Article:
Remember your teachers telling you in high school or college that you should always ask questions because someone right next to you might have the exact same one and be too nervous to say it? The same thing applies in the workplace. Asking questions will support others who may still be warming up to their job. It’ll also make you stand out because it will encourage people (both C-level managers and direct reports) to look to you for guidance and inspiration. Truly exceptional leaders aren’t afraid to be the ones to raise their hand and get the support, clarity and thought partnership their team needs.
Don’t forget that asking questions in meetings can sometimes be as simple as asking for clarification or restating what someone said in order to ensure complete understanding. Saying something like, “I understood what you said as x, y and z. Is that correct?” can sometimes be an incredibly effective way of establishing rapport with the person who’s speaking while also clarifying expectations and needs for other people who may be listening or taking notes.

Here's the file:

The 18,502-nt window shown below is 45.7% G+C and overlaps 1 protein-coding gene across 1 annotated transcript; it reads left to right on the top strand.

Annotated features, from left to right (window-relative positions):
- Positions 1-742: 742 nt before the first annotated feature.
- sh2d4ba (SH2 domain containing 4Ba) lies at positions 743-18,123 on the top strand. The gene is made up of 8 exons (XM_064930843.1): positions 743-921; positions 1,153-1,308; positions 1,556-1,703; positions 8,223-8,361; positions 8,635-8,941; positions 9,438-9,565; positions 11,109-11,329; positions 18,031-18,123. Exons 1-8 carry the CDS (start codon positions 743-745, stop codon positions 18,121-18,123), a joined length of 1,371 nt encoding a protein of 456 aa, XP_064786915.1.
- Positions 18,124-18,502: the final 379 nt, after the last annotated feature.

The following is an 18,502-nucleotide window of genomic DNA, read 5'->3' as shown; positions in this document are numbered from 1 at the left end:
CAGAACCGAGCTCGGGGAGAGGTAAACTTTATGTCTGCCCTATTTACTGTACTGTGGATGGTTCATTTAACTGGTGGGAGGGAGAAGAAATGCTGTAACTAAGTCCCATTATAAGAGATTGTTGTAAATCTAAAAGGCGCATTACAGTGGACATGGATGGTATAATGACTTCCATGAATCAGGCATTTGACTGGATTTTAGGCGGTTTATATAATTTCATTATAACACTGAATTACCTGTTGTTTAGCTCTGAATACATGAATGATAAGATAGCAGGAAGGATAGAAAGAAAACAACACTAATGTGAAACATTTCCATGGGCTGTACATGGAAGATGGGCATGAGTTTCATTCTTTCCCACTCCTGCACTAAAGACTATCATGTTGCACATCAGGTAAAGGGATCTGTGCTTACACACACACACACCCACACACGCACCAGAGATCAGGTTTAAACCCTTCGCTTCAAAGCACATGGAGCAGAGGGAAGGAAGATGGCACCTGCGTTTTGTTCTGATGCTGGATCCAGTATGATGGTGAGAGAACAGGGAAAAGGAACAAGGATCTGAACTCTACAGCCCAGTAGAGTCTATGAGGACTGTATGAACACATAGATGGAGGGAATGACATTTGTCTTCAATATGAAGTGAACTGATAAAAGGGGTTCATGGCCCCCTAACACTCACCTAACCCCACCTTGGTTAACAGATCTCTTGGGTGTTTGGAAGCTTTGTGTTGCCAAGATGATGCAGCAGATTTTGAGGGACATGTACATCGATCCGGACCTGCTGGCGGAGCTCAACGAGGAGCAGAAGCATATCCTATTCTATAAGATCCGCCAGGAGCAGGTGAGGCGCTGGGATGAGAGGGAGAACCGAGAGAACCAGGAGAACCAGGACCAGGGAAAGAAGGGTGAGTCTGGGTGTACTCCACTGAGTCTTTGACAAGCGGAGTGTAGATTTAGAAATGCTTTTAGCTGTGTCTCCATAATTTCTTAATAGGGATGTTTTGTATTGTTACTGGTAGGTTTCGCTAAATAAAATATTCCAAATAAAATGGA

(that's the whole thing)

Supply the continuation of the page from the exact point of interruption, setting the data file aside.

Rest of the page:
“Questions can be the key to inspiring deep, lasting change,” says Lina Miranda, VP of Marketing, at AdQuick. “Telling people facts and information is important, but questions are the things that can shift perspectives, spark innovation and help your team make lasting changes that will positively impact the entire organization in addition to their personal career paths.”
Asking questions is a sign that you’re paying attention to the needs and ideas being stated in a meeting, and this level of diligence is something that will pay off regardless of how long you intend to stay at your existing company.
Ask questions to clients
Think about the way professional journalists do their jobs; in order to create a factual, impressive article, they need to sit down with their interviewee and ask relevant, hard-hitting questions that will clarify and enhance their story and the narrative the journalist is weaving. Why shouldn’t people take this same approach in all industries?
“As a journalist, my entire creative process is based around the power of asking great questions,” says Matt Miller, Founder and CEO of Embroker. “Over the years, I’ve learned that asking the right questions ensures you get exactly what you’re looking for and then some. No matter what it is you’re trying to accomplish, asking questions throughout the process is absolutely essential to creating exceptional work that satisfies everyone involved.”